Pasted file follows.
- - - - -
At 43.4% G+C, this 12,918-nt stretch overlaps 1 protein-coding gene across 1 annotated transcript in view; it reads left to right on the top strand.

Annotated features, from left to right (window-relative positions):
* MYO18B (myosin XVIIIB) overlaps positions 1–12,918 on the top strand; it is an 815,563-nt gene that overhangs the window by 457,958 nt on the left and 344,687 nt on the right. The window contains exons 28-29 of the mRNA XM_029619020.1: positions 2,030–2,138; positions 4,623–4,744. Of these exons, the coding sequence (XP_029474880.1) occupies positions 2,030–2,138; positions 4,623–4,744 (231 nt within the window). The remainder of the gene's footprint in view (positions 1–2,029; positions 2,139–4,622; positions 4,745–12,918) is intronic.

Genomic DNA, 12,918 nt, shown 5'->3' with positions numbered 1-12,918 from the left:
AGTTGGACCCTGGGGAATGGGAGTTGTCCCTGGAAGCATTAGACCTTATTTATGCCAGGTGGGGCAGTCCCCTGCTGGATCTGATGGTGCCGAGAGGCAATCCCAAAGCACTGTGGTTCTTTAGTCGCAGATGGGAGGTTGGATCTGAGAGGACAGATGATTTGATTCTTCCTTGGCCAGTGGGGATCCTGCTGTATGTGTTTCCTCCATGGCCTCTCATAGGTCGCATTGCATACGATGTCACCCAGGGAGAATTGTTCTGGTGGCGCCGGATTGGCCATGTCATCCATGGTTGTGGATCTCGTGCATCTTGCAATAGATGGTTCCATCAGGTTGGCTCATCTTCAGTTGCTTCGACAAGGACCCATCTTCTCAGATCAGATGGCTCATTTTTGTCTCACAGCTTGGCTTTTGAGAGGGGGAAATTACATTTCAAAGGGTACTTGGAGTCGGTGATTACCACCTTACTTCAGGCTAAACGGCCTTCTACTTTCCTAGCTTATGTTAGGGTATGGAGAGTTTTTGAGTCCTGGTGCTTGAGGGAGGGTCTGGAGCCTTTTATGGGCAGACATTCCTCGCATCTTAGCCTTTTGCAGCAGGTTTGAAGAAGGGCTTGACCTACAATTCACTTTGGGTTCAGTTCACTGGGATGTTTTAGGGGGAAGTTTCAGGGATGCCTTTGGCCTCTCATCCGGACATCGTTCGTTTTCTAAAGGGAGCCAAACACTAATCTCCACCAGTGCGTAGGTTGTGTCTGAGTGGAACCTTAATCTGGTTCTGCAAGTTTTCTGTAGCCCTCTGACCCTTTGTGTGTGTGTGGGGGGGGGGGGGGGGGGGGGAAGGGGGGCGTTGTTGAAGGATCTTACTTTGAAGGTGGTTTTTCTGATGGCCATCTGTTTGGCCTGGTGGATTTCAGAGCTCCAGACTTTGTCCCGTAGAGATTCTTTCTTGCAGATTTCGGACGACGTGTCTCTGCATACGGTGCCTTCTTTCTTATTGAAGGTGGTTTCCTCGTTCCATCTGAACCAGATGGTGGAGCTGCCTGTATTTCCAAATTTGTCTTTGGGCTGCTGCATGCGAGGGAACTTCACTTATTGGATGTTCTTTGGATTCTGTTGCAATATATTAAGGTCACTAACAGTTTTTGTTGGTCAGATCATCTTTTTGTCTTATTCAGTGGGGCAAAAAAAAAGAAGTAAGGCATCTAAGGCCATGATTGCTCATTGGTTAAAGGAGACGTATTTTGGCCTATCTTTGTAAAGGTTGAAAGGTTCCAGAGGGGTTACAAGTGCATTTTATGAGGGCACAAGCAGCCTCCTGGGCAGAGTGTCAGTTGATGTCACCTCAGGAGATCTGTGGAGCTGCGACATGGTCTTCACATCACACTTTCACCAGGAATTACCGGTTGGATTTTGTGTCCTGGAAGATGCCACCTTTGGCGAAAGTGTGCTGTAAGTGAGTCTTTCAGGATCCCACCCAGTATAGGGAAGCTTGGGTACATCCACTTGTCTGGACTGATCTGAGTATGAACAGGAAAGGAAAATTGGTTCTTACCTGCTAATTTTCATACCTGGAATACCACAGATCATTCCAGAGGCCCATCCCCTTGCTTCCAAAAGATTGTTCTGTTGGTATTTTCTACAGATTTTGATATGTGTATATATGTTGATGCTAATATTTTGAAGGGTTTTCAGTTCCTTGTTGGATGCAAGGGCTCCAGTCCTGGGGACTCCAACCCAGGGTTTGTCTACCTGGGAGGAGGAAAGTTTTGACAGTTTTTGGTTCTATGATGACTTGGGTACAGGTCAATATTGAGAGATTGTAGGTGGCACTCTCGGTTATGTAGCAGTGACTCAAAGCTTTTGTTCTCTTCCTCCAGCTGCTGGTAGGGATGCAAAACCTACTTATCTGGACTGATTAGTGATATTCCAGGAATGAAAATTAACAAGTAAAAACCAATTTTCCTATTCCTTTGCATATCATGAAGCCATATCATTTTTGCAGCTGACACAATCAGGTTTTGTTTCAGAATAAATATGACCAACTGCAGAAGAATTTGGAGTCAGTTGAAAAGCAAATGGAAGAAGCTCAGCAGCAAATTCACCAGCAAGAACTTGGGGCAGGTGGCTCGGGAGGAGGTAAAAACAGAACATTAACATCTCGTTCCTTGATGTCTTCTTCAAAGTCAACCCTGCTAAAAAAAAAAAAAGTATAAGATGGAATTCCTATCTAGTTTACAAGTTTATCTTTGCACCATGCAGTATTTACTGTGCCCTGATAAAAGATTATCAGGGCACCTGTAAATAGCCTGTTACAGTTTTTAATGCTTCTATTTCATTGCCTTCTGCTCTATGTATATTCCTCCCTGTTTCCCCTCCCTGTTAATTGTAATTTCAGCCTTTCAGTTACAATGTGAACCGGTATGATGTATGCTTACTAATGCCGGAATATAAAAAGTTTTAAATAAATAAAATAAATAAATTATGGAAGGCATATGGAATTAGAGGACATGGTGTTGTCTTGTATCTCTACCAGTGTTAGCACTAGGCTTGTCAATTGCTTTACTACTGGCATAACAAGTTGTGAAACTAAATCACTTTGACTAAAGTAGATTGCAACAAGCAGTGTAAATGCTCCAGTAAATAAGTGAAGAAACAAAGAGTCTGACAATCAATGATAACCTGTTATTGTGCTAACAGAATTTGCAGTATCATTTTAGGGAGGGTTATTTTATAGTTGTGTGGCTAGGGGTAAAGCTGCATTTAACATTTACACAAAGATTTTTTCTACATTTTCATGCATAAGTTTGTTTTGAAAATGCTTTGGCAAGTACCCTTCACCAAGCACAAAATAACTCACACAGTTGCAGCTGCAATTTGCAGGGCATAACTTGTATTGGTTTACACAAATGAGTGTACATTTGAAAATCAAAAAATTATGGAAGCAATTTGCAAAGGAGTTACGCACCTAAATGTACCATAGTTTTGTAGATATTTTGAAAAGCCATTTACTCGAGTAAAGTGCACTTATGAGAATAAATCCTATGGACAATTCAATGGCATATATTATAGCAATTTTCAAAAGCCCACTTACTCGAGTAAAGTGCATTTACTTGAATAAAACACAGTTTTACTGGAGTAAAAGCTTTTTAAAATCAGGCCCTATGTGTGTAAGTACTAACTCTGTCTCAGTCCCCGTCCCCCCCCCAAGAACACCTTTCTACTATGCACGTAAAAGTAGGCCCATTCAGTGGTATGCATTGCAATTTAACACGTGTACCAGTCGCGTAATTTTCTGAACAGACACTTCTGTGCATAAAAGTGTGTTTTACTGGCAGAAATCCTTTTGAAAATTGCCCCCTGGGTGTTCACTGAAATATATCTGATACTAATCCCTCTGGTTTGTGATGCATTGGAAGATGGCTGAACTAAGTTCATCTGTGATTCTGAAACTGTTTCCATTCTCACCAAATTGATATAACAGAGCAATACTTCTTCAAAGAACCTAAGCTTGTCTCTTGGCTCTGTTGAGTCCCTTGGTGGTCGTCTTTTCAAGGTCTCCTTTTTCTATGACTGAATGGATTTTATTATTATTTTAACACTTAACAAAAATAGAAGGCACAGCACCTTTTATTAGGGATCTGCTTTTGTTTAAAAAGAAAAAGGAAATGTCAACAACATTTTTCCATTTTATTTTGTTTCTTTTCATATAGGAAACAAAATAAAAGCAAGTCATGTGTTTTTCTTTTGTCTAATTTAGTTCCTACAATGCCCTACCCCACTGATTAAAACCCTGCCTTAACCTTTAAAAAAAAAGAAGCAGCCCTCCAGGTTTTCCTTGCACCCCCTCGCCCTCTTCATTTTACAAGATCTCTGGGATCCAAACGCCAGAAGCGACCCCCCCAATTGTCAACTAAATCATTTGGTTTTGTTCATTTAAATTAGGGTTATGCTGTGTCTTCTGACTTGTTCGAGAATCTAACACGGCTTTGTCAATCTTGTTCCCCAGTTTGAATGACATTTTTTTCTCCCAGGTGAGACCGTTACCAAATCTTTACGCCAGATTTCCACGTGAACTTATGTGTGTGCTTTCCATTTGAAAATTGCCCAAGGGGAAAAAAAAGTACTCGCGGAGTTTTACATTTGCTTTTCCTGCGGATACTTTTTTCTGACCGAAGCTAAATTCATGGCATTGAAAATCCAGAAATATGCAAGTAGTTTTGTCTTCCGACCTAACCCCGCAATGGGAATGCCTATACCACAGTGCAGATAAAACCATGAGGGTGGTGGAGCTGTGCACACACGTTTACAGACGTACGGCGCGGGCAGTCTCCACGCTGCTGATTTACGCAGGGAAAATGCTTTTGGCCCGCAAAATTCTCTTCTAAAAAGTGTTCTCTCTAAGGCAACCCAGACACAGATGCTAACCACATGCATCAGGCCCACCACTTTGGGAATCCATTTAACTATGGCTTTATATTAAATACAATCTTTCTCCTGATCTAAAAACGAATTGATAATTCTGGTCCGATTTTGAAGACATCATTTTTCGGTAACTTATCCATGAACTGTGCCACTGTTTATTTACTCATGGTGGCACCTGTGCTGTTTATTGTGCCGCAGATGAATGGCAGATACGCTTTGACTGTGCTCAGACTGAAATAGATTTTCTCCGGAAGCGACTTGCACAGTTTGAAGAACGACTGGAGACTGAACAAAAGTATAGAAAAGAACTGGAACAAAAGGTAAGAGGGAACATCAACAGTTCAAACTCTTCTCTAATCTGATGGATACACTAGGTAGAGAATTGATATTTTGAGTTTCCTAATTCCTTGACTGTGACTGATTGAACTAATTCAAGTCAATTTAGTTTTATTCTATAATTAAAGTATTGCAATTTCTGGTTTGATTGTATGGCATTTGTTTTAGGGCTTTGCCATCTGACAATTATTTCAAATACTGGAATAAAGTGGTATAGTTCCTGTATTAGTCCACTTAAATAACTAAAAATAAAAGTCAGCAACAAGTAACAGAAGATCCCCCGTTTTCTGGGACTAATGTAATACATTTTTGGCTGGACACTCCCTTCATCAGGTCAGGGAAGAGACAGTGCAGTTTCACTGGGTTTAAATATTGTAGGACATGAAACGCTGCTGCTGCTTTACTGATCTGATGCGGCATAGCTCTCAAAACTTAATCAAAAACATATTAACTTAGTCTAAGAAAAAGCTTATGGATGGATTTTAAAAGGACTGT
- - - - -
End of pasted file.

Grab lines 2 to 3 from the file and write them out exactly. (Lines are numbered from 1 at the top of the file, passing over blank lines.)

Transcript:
Annotated features, from left to right (window-relative positions):
* MYO18B (myosin XVIIIB) overlaps positions 1–12,918 on the top strand; it is an 815,563-nt gene that overhangs the window by 457,958 nt on the left and 344,687 nt on the right. The window contains exons 28-29 of the mRNA XM_029619020.1: positions 2,030–2,138; positions 4,623–4,744. Of these exons, the coding sequence (XP_029474880.1) occupies positions 2,030–2,138; positions 4,623–4,744 (231 nt within the window). The remainder of the gene's footprint in view (positions 1–2,029; positions 2,139–4,622; positions 4,745–12,918) is intronic.